June 10, 2013 | 3:39 am
To Read: Could Susan Rice's vow to 'never let there be another Rwanda' be a problematic one? Paul Pillar believes it is-
A contrast to such careful lesson-drawing is the never-again, I'll-go-down-in-flames way of reacting to a past episode. If we are to take Rice and Power at their word, this approach is not a straw man. And it is a really bad way to apply history to current policy issues. It ignores or discounts the aforementioned complexities about mixtures of good and bad and the trade-offs among different interests. It overstates the similarity between the historical episode that has had the searing effect and whatever is the policy problem of today. Swearing in advance to take a particular side in a future policy debate without knowing the details of the problem that will be debated is a very bad way to make policy. To the extent that emotion and guilt over some past horror come into play, this gets even farther away from careful examination of policy options and makes bad policy even more likely.
Quote: "The firm has a number of Israel-based clients with significant business interests in the US. I believe that I will be of assistance to these clients and others in Israel in advising them with respect to their expansion initiatives and business plans for the US", former VP nominee Joseph Lieberman, promoting his new law firm among Israeli clients.
Number: 33, the percentage of Americans under 30 who view the GOP favorably.
To Read: Joshua Muravchik comes down pretty hard on Ha'aretz, Israel's leading left leaning paper-
America’s adversary culture has mostly wafted off into the ether, and with the last existential threat to America having disappeared with the Cold War, who knows or cares whether traces of it are still to be found? Israel, on the other hand, is, alas, not yet beyond existential threats. And for those who wish its destruction, Haaretz has made itself a source not only of ready ammunition but also of encouragement and even justification.
Quote: “This government promised to lower the cost of housing but it’s stopping us from marketing low-cost apartments in Gilo, Ramot and Har Homa”, Deputy Mayor of Jerusalem Yoseph Deich, claiming that there's a de facto building freeze in Eastern Jerusalem.
Number: $1.3bln, the amount of money Google is going to pay for the Israeli Waze application.
The Middle East
To Read: Turkish journalist Tolin Daloglu writes about Erdogan's shocking diatribe against the Turkish protestors-
The prime minister should know well how this accusation could escalate the current crisis. His decade-long policies, and the weak opposition, are responsible for the unrest on Turkey’s streets. But with this speech, Erdogan made it clear that he wants to pick a fight with those who disagree with him — probably even including those in his party. He is doing his best to divide the nation between his supporters and the others, and increasing the risks of clashes between those groups. Turkey has turned a corner to a dangerous path.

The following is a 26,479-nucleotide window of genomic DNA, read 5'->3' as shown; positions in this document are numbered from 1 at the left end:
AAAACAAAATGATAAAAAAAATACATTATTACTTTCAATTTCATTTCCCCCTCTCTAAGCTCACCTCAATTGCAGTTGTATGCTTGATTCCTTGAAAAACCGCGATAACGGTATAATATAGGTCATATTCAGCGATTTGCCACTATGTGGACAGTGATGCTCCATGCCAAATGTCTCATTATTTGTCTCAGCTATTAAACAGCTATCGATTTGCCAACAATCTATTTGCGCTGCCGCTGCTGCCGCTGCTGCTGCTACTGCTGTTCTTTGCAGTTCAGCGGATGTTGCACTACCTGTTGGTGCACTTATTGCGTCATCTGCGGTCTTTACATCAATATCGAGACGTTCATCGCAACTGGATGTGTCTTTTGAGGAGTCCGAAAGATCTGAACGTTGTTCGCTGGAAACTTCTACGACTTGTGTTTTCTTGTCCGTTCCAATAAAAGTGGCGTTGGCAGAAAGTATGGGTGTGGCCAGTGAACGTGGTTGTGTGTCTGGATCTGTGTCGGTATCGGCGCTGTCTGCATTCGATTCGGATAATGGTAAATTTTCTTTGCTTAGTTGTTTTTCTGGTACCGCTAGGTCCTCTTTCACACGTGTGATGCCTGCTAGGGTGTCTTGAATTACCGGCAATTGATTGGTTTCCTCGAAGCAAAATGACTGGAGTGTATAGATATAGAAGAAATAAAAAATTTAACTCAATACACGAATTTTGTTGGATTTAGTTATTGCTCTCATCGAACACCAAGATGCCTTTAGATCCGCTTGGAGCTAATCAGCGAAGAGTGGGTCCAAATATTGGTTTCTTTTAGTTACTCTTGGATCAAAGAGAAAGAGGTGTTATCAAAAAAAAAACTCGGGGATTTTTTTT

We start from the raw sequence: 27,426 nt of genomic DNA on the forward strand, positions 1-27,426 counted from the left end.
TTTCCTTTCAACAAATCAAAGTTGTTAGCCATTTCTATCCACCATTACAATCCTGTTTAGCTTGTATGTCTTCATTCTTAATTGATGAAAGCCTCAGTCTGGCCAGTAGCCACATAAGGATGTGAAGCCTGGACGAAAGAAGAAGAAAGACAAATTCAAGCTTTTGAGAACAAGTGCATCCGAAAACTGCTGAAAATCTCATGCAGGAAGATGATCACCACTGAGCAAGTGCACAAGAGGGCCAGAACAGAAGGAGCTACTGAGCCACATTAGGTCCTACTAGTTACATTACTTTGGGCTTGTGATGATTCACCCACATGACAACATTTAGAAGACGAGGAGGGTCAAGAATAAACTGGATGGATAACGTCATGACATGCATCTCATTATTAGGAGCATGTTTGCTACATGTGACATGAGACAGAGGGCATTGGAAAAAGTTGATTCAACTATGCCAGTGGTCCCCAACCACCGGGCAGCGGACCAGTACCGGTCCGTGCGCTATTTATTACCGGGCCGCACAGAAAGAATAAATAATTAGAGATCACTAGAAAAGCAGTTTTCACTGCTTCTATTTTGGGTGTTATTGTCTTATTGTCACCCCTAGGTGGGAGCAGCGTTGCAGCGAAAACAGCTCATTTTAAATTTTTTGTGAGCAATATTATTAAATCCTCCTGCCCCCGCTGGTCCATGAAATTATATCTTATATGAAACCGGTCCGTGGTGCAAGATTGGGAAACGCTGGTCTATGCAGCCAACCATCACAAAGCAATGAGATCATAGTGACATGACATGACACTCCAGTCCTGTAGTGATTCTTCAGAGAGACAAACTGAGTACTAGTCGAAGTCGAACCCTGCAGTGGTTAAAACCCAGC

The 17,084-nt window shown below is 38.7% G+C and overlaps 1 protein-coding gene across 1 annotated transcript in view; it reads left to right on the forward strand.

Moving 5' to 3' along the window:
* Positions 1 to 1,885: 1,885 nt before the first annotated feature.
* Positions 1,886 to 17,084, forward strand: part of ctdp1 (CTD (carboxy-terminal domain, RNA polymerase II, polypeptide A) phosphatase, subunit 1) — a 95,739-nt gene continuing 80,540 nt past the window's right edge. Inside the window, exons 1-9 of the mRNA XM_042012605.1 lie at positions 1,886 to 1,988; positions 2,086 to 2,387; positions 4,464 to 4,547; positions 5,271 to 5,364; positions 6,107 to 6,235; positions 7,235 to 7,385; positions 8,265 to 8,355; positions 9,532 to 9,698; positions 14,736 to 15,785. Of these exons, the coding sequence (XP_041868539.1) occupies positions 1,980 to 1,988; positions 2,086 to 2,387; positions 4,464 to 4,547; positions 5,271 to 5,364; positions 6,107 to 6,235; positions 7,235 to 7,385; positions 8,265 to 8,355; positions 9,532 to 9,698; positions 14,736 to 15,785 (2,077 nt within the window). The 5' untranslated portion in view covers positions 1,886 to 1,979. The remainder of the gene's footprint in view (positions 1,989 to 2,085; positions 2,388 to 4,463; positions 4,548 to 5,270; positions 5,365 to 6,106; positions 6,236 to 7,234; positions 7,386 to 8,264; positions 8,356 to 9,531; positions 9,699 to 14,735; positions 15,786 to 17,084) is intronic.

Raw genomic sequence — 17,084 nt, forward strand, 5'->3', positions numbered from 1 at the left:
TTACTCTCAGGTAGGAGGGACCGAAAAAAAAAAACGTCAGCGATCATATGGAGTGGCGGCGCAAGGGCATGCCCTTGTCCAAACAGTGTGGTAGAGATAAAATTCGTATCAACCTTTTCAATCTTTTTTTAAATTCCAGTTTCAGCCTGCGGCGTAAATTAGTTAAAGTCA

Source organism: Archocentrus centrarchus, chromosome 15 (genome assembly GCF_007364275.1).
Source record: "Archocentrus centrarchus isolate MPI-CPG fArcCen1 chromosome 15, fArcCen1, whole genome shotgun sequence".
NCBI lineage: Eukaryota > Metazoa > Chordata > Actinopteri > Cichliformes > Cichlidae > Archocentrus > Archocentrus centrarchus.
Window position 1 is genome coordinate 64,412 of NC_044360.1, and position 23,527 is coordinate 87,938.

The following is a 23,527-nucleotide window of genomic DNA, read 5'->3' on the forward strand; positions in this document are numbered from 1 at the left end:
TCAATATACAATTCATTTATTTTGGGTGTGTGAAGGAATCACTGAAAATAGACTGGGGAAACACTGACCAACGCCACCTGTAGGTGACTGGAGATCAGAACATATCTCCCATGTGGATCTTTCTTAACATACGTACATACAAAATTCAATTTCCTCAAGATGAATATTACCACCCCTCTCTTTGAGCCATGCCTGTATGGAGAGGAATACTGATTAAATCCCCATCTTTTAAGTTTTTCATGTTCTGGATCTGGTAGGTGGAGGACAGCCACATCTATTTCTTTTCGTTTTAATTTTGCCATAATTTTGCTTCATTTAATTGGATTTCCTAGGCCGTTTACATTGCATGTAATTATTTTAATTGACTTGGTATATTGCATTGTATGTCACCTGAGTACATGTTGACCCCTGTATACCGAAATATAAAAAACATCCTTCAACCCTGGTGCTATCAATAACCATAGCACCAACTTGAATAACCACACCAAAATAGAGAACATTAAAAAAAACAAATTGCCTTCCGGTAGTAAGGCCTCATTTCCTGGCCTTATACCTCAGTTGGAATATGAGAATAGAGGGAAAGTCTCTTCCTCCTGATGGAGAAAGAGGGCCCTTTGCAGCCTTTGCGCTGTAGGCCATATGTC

Quote: "We hope that we can go through the relevant phases and carry out the necessary tests to make sure of the proper operation of this reactor and start its full launch next year", Fereidoun Abbasi, head OF Iran's nuclear agency, commenting on Iran's strides toward opening its new nuclear reactor.
Number: 1.7, the percentage of Jews among the Middle East's residents.
The Jewish World
To Read: Historan Jay Winter takes a look at the sad and powerful life of Rafael Lempkin, the man who coined the term 'genocide'-
We all live within the constraints of our times, and while we are alive, we know them only vaguely. Lemkin operated at a unique moment, when the Allies stood back and saw the extent of Nazi crimes. He wanted the Genocide Convention to be a monument to the dead and an instrument for the living. His achievements were real, and yet the Genocide Convention looked back to the murders that swept away the world in which he was born more effectively than it prepared the ground to stop genocide from happening again.
Reading Lemkin's autobiography helps us acknowledge both the significance and the limits of his work. Naming a crime is not the same as eliminating it. That he did not launch a new era immediately, one in which human dignity comes before state sovereignty, is hardly a criticism. The times and the odds were against him. What he offered was a possibility, one to be taken up today or tomorrow, and who can do more than that?
Quote: “I also give the rabbi of the Kotel [Shmuel Rabinovitch] and ultra-Orthodox leaders a lot of credit for handling it. Their direction was to try to discourage some of the more aggressive people from coming to the Kotel”, Jerry Silverman, President of the Jewish Federations of North America, commending the Kotel's Rabbi for yesterday's quiet.
Number: 7, a 7-foot kosher sandwich is going to be constructed today in Budapest.
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